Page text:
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News > Alumni News > David Ward, History-making British Diplomat, returns to Dame Allan's Schools

David Ward, History-making British Diplomat, returns to Dame Allan's Schools

21 Jun 2023
Alumni News
Diplomat David Ward with Head Girl and founder of Dame Allan's UN club, Imogen Golding-Douglass
Diplomat David Ward with Head Girl and founder of Dame Allan's UN club, Imogen Golding-Douglass

French, German, Japanese and Nepalese are just some of the languages that are spoken by Diplomat David Ward, the first resident British High Commissioner to Samoa. A proud Allanian, he recently returned to Dame Allan’s Schools to speak to young people from the North East who have a passion for politics. 

David attended Dame Allan’s Boys’ School from 1979 - 1986 and now works in the Foreign, Commonwealth and Development Office (FCO). He has travelled extensively for his work, including postings in Tokyo, Afghanistan, and Libya. A multi talented linguist, his passion for languages began at Dame Allan’s - where he studied French and German - before being honed in his many international postings. 

David remembers that it was snowing when he took his entrance exam, a day when he was also surprised to bump into two other pupils from his Primary School. When it came time for his interview, he recalls that his Primary School - along with most state schools - was closed for several weeks by a Caretakers' strike - this was during the so-called ‘Winter of Discontent’, when many public services were disrupted by strikes.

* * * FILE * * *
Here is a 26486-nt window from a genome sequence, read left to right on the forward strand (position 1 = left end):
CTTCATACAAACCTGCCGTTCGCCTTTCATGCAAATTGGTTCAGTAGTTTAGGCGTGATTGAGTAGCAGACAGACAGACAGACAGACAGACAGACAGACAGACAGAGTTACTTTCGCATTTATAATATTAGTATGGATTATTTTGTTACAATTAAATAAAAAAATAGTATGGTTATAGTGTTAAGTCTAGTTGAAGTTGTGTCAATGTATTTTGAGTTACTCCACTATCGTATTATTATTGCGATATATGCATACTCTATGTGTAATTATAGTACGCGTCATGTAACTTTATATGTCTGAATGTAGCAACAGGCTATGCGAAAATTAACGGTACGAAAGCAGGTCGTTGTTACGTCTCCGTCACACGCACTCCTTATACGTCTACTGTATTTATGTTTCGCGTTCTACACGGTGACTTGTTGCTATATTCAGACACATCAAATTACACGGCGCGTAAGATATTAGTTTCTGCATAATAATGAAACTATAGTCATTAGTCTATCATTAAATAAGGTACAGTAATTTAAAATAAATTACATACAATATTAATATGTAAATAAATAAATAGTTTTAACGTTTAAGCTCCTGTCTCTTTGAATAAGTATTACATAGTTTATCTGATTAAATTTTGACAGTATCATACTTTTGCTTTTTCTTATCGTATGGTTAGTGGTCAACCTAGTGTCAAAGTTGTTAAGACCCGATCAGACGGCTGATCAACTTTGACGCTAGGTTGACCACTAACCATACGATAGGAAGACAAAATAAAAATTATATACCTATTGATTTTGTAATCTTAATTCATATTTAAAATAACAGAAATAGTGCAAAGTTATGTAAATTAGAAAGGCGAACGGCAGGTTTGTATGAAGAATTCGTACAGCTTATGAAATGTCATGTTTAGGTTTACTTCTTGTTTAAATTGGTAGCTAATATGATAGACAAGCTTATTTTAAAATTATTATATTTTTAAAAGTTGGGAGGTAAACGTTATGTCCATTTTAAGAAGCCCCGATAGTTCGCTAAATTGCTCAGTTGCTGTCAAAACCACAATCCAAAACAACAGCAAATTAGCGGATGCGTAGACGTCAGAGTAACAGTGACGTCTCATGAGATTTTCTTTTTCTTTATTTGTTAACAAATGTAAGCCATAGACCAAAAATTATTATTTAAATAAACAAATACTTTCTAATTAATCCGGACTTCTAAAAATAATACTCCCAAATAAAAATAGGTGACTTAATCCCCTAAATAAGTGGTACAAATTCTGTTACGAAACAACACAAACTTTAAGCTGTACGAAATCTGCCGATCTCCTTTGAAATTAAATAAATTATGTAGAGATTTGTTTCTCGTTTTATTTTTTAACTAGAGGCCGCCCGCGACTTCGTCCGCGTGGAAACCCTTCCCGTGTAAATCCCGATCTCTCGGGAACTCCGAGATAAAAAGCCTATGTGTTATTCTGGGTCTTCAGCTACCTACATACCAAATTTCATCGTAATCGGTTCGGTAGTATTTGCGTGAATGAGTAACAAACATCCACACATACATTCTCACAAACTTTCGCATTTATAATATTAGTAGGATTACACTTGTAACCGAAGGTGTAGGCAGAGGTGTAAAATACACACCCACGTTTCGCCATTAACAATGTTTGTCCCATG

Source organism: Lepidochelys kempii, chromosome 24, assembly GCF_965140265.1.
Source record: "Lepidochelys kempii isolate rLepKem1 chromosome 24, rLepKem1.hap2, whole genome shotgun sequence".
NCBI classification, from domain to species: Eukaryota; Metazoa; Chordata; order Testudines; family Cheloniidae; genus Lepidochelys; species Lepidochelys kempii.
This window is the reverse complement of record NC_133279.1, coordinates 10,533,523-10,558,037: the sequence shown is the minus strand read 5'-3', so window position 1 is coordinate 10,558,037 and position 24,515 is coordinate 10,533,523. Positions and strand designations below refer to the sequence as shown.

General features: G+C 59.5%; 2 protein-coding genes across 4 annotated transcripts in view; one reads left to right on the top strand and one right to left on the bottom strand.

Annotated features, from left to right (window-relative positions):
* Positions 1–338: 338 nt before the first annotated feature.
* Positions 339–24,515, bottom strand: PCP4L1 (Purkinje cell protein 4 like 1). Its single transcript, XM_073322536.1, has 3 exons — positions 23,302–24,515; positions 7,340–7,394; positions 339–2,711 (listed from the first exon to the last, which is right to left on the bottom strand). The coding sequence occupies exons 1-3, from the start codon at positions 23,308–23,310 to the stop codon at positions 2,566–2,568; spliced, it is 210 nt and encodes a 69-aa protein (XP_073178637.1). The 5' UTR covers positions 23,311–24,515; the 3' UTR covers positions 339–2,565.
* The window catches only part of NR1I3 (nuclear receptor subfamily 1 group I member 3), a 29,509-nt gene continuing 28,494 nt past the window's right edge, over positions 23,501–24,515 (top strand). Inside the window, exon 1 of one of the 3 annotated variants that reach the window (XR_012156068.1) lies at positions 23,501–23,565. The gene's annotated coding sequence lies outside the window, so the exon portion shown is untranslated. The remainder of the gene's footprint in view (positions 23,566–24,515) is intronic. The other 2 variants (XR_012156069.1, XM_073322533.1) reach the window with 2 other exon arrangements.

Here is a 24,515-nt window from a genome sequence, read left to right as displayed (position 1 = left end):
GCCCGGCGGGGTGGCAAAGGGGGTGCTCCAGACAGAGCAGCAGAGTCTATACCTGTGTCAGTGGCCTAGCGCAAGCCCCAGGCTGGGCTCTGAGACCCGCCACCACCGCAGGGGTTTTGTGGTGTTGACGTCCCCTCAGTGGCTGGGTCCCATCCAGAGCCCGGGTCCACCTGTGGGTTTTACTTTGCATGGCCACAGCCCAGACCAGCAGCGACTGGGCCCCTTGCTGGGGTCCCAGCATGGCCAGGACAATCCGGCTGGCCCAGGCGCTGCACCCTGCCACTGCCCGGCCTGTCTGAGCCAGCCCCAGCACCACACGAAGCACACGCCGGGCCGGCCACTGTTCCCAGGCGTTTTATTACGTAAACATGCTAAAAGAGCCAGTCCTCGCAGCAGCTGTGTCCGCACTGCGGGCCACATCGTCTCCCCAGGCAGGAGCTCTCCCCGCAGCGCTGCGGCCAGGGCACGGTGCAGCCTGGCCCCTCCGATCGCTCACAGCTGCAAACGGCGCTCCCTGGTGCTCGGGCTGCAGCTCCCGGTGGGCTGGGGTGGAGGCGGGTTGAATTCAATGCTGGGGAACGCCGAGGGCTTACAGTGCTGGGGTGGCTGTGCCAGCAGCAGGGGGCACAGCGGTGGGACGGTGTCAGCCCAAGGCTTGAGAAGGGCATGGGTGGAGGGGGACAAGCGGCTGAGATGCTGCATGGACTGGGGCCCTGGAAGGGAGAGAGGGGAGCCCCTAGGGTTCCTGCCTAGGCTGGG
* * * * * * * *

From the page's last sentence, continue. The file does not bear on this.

Speaking about his interview, David remembers, “one of the questions I was asked was where I would emigrate to, and why, and I answered Australia, because people spoke English there. It was an answer which did foreshadow my life in one way - I have primarily worked on the other side of the world - but in another way did not, in that not knowing the language has not held me back from living in countries such as Japan, China or Eritrea where the language is very different. The teacher who asked that question would have been either Mr Curran, or Mr Moses, two of the older teachers, who were among a handful of teachers who were just about old enough to have fought in the Second World War, though I am not sure if any of them ever had done.” 

Reminiscing fondly about the teaching staff at Dame Allan’s, David recalls  “...their dedication. Not just to the task of teaching, but to a full and rounded education, devoting hours every week and weeks every year to sports, cultural activities, and trips during the holidays (though they were a little closer to home than today's - canal-boating in Yorkshire or hiking on the Isle of Arran).”

It was also at Dame Allan’s that David first began to consider a career as a diplomat, after a visit from an Allanian at Speech Day captured his imagination - the guest had formerly been High Commissioner to Pakistan. This was further cemented by the comment of a supportive teacher, Mrs Hutt, who remarked that she “could see [David] doing that" as a job. 

After leaving Dame Allan’s  in 1986, David took up a place at Cambridge University to read French and German. This pivotal choice was inspired by one of his former teachers, Mr Moodie, who David hails as probably his “greatest influence”, adding: “He taught me French and German, and gave an enormous amount of time to the school, to the Birdwatching Society, to music activities and to others.  In the end, the fact that I went to his old university to study his old subjects probably speaks to his impact.”